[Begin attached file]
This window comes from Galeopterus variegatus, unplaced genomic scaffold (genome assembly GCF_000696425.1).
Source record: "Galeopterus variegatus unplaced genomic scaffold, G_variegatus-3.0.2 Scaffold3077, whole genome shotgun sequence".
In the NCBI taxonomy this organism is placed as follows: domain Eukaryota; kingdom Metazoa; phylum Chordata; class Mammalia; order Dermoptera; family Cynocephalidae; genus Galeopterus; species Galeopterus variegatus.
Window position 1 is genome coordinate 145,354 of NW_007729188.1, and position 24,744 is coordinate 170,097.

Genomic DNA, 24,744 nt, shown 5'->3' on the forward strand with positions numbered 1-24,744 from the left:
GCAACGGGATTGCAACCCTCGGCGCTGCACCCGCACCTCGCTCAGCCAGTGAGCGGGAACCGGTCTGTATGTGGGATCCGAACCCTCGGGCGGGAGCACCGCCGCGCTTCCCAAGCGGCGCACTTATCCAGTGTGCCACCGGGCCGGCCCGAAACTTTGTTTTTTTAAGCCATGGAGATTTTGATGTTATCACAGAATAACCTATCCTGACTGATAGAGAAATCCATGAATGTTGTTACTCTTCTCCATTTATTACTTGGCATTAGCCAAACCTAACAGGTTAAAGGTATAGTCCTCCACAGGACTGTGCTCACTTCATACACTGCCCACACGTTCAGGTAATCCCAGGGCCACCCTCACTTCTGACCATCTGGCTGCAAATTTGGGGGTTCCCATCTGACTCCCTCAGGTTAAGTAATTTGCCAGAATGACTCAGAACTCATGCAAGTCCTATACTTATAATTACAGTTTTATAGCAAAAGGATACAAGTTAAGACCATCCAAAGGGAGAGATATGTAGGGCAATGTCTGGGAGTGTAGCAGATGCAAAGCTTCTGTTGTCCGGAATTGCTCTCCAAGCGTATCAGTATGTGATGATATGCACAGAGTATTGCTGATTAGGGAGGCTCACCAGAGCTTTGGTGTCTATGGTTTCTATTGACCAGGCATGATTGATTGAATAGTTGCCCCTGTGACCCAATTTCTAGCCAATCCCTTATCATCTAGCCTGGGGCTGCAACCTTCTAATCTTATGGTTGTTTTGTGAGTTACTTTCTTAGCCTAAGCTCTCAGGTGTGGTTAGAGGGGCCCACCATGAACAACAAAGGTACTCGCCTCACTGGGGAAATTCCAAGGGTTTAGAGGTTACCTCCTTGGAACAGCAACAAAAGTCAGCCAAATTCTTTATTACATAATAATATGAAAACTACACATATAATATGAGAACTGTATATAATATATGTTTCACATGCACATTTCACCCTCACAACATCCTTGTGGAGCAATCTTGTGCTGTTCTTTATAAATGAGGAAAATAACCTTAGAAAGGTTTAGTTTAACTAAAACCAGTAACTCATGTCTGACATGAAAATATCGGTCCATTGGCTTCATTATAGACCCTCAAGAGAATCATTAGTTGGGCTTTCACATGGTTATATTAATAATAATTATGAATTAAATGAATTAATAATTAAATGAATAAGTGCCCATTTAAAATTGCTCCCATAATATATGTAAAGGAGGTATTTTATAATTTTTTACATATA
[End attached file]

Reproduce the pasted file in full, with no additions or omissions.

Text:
This window comes from Galeopterus variegatus, unplaced genomic scaffold (genome assembly GCF_000696425.1).
Source record: "Galeopterus variegatus unplaced genomic scaffold, G_variegatus-3.0.2 Scaffold3077, whole genome shotgun sequence".
In the NCBI taxonomy this organism is placed as follows: domain Eukaryota; kingdom Metazoa; phylum Chordata; class Mammalia; order Dermoptera; family Cynocephalidae; genus Galeopterus; species Galeopterus variegatus.
Window position 1 is genome coordinate 145,354 of NW_007729188.1, and position 24,744 is coordinate 170,097.

Genomic DNA, 24,744 nt, shown 5'->3' on the forward strand with positions numbered 1-24,744 from the left:
GCAACGGGATTGCAACCCTCGGCGCTGCACCCGCACCTCGCTCAGCCAGTGAGCGGGAACCGGTCTGTATGTGGGATCCGAACCCTCGGGCGGGAGCACCGCCGCGCTTCCCAAGCGGCGCACTTATCCAGTGTGCCACCGGGCCGGCCCGAAACTTTGTTTTTTTAAGCCATGGAGATTTTGATGTTATCACAGAATAACCTATCCTGACTGATAGAGAAATCCATGAATGTTGTTACTCTTCTCCATTTATTACTTGGCATTAGCCAAACCTAACAGGTTAAAGGTATAGTCCTCCACAGGACTGTGCTCACTTCATACACTGCCCACACGTTCAGGTAATCCCAGGGCCACCCTCACTTCTGACCATCTGGCTGCAAATTTGGGGGTTCCCATCTGACTCCCTCAGGTTAAGTAATTTGCCAGAATGACTCAGAACTCATGCAAGTCCTATACTTATAATTACAGTTTTATAGCAAAAGGATACAAGTTAAGACCATCCAAAGGGAGAGATATGTAGGGCAATGTCTGGGAGTGTAGCAGATGCAAAGCTTCTGTTGTCCGGAATTGCTCTCCAAGCGTATCAGTATGTGATGATATGCACAGAGTATTGCTGATTAGGGAGGCTCACCAGAGCTTTGGTGTCTATGGTTTCTATTGACCAGGCATGATTGATTGAATAGTTGCCCCTGTGACCCAATTTCTAGCCAATCCCTTATCATCTAGCCTGGGGCTGCAACCTTCTAATCTTATGGTTGTTTTGTGAGTTACTTTCTTAGCCTAAGCTCTCAGGTGTGGTTAGAGGGGCCCACCATGAACAACAAAGGTACTCGCCTCACTGGGGAAATTCCAAGGGTTTAGAGGTTACCTCCTTGGAACAGCAACAAAAGTCAGCCAAATTCTTTATTACATAATAATATGAAAACTACACATATAATATGAGAACTGTATATAATATATGTTTCACATGCACATTTCACCCTCACAACATCCTTGTGGAGCAATCTTGTGCTGTTCTTTATAAATGAGGAAAATAACCTTAGAAAGGTTTAGTTTAACTAAAACCAGTAACTCATGTCTGACATGAAAATATCGGTCCATTGGCTTCATTATAGACCCTCAAGAGAATCATTAGTTGGGCTTTCACATGGTTATATTAATAATAATTATGAATTAAATGAATTAATAATTAAATGAATAAGTGCCCATTTAAAATTGCTCCCATAATATATGTAAAGGAGGTATTTTATAATTTTTTACATATA